Court name
High Court Main Division
Case number
CRIMINAL 60 of 2013
Title

S v Aribeb (CRIMINAL 60 of 2013) [2013] NAHCMD 273 (04 October 2013);

Media neutral citation
[2013] NAHCMD 273
Coram
Damaseb JP
Hoff J













REPORTABLE







REPUBLIC OF NAMIBIA



HIGH COURT OF NAMIBIA
MAIN DIVISION, WINDHOEK







JUDGMENT



Case no: CR: 60/2013







In the matter between:







THE STATE



and



REWARDT ARIBEB
........................................................................................ACCUSED







(HIGH COURT MAIN DIVISION
REVIEW REF NO. 1209/2013











Neutral citation:
State v Aribeb
(CR 60/2013) [2013] NAHCMD 273 (04 October 2013)











Coram: DAMASEB JP
and HOFF J







Delivered: 04
October 2013











Summary: A
magistrate who intends mero motu to recuse himself or herself
may only do so in certain circumstances for instance where it appears
that the judicial officer has an interest in the case or where there
is some other reasonable ground for believing that there is a
likelihood of bias on the part of the judicial officer.



In such an instance the
magistrate must afford the parties ie. the prosecutor and the accused
(or his or her legal representative) an opportunity to address the
court on the issue of the intended recusal by the magistrate.







Where the record of
proceedings disappeared before a conviction the magistrate and/or
clerk of the court as part of their administrative duties must
compile afresh the record of the completed part of the trial in any
manner which is fair and reliable as possible – The magistrate
may thereafter in terms of s 186 of Act 51 of 1977 recall any witness
to give evidence in respect of the correctness of the reconstructed
record and such a witness will then be subjected to cross-examination
on the correctness of the record and on the contents of his or her
evidence against the accused – Thereafter the trial takes its
normal course.







A court of review may not
in such a case order that proceedings should start de novo.









ORDER





(a) To the extent that it
is necessary the mero motu recusal by the presiding magistrate
is set aside.







(b) The matter is
referred back to the presiding magistrate to reconstruct the record
as well as possible along the lines discussed herein, to hear the
accused on the validity of the reconstructed record and thereafter to
proceed with the trial.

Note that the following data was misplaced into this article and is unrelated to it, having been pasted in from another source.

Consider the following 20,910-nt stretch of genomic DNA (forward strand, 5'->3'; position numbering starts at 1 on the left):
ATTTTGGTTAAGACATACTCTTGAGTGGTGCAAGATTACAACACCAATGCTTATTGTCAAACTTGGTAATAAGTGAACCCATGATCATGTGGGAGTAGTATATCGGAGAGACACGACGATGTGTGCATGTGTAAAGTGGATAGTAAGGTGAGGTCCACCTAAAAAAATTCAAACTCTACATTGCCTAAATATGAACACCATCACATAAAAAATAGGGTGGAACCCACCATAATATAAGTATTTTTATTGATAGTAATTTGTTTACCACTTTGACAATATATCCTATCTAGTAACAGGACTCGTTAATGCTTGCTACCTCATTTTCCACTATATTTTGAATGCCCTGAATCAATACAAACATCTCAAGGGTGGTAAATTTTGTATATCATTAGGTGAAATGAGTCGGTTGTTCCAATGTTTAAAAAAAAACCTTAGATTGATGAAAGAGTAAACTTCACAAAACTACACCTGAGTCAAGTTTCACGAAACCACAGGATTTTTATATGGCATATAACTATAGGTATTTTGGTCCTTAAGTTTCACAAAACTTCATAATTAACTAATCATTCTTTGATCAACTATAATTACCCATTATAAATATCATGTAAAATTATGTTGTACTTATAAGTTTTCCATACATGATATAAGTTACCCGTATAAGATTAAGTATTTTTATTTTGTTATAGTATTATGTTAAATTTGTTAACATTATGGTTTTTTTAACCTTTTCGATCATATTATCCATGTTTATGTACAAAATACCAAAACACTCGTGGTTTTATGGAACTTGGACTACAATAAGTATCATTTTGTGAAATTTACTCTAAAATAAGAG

SPECIAL REVIEW
JUDGMENT









HOFF J (DAMASEB JP
concurring):







[1] This matter was sent
on special review by magistrate L Pretorius attached to Gobabis
Magistrates Court in which he pointed out that magistrate Boluwade
who was previously attached to that court had
mero
motu r
ecused herself from a partly heard
case.







[2] It appears from the
record that the accused person had pleaded to a charge of
contravening the provisions of s 43(1) of the Anti-Corruption Act 8
of 2003 before magistrate Boluwade in Gobabis. A state witness
thereafter testified and was cross-examined by Mr Scholtz, the legal
representative of the accused, and the matter was then postponed.







[3] When the proceedings
resumed on 18 May 2011 it appears that the record of the proceedings
had gone missing. The presiding officer, Ms Boluwade, stated in court
that she had in the interim been transferred to Rundu, that what had
happened must have been an ‘inside work’, that she would
not ‘hold fast unto this matter’, and thereafter
announced that she was recusing herself and that the case must start
de novo before another
magistrate.







[4] Mr Pretorius, in his
letter, stated that the presiding magistrate could not have recused
herself since there was no enmity between her and any one of the
parties, that there is ‘no similar case between the magistrate
and another person in which judgment has not been pronounced’,
that the magistrate has not acted as a legal representative for any
of the parties in the case, and that the magistrate has not noted
that she has an interest in the case or that she would be biased.







A magistrate may only
recuse himself or herself
mero motu
in certain circumstances.







[5] In S
v Malindi and Others
1990 (1) SA 962 (A)
Corbett CJ in dealing with the discharge of an assessor in terms of s
147 of Act 51 of 1977 considered the common law principles regarding
recusal and remarked as follows on 969G-970I:







The common
law basis of the duty of a judicial officer in certain circumstances
to recuse himself was fully examined in the cases of
S
v Radebe

1973 (1) SA 796 (A) and
South
African Motor Acceptance Corporation (Edms) Bpk v Oberholzer

1974 (4) SA 808 (T). Broadly speaking, the duty of recusal arises
where it appears that the judicial officer has an interest in the
case or where there is some other reasonable ground for believing
that there is a likelihood of bias on the part of the judicial
officer: that is, that he will not adjudicate impartially. The matter
must be regarded from the point of view of the reasonable litigant
and the test is an objective one. The fact that in reality the
judicial officer was impartial or is likely to be impartial is not
the test. It is the reasonable perception of the parties as to his